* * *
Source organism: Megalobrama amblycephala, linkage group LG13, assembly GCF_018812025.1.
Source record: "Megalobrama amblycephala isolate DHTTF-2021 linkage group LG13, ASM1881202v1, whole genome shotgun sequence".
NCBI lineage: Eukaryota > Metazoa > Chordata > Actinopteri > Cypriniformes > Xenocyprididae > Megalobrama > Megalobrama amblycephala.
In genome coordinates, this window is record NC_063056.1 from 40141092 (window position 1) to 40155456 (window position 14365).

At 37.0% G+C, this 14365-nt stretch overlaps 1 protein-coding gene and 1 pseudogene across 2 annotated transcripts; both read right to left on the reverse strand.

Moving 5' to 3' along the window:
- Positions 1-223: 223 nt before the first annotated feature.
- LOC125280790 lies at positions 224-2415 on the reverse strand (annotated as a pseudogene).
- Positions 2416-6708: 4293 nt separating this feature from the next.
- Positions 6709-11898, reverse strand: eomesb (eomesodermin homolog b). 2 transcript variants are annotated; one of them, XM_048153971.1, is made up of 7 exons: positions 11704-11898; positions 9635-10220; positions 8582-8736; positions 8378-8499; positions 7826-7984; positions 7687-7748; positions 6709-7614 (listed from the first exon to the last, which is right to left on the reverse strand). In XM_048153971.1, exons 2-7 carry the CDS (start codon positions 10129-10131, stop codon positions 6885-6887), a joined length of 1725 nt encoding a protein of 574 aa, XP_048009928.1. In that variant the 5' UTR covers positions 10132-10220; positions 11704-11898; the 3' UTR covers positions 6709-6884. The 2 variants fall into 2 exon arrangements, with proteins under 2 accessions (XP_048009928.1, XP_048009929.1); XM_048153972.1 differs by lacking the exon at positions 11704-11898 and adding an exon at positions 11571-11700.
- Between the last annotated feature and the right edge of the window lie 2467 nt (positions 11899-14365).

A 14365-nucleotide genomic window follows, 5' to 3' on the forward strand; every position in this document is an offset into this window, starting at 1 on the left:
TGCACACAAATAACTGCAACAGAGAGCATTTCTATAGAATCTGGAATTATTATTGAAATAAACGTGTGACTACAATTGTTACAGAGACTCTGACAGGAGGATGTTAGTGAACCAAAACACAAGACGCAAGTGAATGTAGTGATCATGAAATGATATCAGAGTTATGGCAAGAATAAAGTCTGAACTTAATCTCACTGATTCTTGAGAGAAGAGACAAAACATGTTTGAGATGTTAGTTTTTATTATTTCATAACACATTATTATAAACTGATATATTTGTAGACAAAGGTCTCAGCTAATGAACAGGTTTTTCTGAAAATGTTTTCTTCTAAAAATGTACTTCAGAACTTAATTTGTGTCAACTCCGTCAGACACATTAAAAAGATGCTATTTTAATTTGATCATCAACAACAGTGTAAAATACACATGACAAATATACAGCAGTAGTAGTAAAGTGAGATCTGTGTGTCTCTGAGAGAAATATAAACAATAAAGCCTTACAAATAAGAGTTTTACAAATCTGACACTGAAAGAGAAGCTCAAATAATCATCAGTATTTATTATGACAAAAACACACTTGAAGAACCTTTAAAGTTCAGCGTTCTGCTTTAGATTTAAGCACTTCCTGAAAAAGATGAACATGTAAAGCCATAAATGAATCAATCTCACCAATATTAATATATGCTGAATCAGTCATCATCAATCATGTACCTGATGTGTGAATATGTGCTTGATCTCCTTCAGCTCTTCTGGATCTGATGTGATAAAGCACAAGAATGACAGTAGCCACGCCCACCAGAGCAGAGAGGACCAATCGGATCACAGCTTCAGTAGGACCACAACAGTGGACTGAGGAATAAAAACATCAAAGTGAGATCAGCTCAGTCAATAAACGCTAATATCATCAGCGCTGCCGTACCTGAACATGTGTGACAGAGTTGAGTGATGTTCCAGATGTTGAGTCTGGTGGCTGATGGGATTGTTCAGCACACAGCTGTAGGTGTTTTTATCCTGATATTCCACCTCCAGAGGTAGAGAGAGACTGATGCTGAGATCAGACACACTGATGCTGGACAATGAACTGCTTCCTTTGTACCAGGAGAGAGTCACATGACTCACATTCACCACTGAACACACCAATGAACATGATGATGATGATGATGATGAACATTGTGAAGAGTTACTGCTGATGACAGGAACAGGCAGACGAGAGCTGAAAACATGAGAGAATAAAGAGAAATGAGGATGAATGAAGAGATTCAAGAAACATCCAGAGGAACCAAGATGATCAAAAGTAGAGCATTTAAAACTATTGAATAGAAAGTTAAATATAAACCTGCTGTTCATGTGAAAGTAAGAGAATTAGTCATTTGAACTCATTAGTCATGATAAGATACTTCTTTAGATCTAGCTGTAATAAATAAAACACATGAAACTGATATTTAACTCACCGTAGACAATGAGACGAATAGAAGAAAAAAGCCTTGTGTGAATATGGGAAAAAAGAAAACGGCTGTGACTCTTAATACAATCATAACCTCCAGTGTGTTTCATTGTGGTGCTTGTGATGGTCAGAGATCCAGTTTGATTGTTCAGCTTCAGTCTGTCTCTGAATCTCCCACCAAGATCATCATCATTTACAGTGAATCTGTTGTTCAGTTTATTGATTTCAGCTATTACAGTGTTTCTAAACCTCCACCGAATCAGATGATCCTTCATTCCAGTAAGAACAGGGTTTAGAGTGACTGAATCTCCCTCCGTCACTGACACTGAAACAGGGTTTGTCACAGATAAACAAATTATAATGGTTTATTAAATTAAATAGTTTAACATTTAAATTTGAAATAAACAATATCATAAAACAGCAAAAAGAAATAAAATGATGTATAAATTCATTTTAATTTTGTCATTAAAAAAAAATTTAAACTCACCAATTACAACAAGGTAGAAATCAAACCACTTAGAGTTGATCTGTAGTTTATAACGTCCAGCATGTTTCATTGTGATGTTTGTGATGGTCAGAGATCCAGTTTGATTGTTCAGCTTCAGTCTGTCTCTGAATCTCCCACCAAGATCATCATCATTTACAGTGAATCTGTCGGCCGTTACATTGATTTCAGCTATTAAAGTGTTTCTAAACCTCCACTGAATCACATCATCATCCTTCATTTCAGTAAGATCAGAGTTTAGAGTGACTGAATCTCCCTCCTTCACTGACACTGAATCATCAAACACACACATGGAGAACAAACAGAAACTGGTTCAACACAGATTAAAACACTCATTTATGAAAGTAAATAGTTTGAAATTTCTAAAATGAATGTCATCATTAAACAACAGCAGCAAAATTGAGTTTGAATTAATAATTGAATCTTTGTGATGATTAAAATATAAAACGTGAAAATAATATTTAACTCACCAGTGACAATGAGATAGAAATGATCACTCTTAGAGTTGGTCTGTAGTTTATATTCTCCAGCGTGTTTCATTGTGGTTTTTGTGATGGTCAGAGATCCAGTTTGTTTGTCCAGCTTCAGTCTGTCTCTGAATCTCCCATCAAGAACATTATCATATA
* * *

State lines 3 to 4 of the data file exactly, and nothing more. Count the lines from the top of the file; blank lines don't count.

NCBI lineage: Eukaryota > Metazoa > Chordata > Actinopteri > Cypriniformes > Xenocyprididae > Megalobrama > Megalobrama amblycephala.
In genome coordinates, this window is record NC_063056.1 from 40141092 (window position 1) to 40155456 (window position 14365).